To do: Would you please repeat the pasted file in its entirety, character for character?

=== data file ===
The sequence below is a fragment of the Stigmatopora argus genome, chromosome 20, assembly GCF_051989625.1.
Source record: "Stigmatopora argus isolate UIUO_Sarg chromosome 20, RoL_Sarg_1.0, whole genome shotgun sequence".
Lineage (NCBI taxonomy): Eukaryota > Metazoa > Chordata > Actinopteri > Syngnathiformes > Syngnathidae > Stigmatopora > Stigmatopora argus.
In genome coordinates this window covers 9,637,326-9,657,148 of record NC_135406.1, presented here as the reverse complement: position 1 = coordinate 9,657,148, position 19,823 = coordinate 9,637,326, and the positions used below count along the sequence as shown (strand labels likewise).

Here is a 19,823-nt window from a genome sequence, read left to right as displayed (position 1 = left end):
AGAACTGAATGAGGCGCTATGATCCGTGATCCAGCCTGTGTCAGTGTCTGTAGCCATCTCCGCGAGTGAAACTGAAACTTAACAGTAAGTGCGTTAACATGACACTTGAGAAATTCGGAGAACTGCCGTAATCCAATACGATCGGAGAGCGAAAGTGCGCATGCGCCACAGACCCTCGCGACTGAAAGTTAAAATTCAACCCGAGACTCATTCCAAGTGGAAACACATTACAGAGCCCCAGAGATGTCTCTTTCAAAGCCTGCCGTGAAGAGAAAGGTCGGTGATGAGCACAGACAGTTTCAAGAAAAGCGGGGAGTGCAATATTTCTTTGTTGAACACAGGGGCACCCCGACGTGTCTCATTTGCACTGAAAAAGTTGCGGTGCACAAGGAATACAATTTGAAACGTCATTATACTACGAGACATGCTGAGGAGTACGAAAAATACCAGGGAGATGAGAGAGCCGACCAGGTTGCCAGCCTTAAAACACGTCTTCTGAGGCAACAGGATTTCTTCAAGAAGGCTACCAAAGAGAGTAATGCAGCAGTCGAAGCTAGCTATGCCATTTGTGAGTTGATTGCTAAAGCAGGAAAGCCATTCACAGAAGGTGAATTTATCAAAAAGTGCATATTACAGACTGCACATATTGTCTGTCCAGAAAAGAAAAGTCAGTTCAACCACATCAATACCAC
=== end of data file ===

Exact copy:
The sequence below is a fragment of the Stigmatopora argus genome, chromosome 20, assembly GCF_051989625.1.
Source record: "Stigmatopora argus isolate UIUO_Sarg chromosome 20, RoL_Sarg_1.0, whole genome shotgun sequence".
Lineage (NCBI taxonomy): Eukaryota > Metazoa > Chordata > Actinopteri > Syngnathiformes > Syngnathidae > Stigmatopora > Stigmatopora argus.
In genome coordinates this window covers 9,637,326-9,657,148 of record NC_135406.1, presented here as the reverse complement: position 1 = coordinate 9,657,148, position 19,823 = coordinate 9,637,326, and the positions used below count along the sequence as shown (strand labels likewise).

Here is a 19,823-nt window from a genome sequence, read left to right as displayed (position 1 = left end):
AGAACTGAATGAGGCGCTATGATCCGTGATCCAGCCTGTGTCAGTGTCTGTAGCCATCTCCGCGAGTGAAACTGAAACTTAACAGTAAGTGCGTTAACATGACACTTGAGAAATTCGGAGAACTGCCGTAATCCAATACGATCGGAGAGCGAAAGTGCGCATGCGCCACAGACCCTCGCGACTGAAAGTTAAAATTCAACCCGAGACTCATTCCAAGTGGAAACACATTACAGAGCCCCAGAGATGTCTCTTTCAAAGCCTGCCGTGAAGAGAAAGGTCGGTGATGAGCACAGACAGTTTCAAGAAAAGCGGGGAGTGCAATATTTCTTTGTTGAACACAGGGGCACCCCGACGTGTCTCATTTGCACTGAAAAAGTTGCGGTGCACAAGGAATACAATTTGAAACGTCATTATACTACGAGACATGCTGAGGAGTACGAAAAATACCAGGGAGATGAGAGAGCCGACCAGGTTGCCAGCCTTAAAACACGTCTTCTGAGGCAACAGGATTTCTTCAAGAAGGCTACCAAAGAGAGTAATGCAGCAGTCGAAGCTAGCTATGCCATTTGTGAGTTGATTGCTAAAGCAGGAAAGCCATTCACAGAAGGTGAATTTATCAAAAAGTGCATATTACAGACTGCACATATTGTCTGTCCAGAAAAGAAAAGTCAGTTCAACCACATCAATACCAC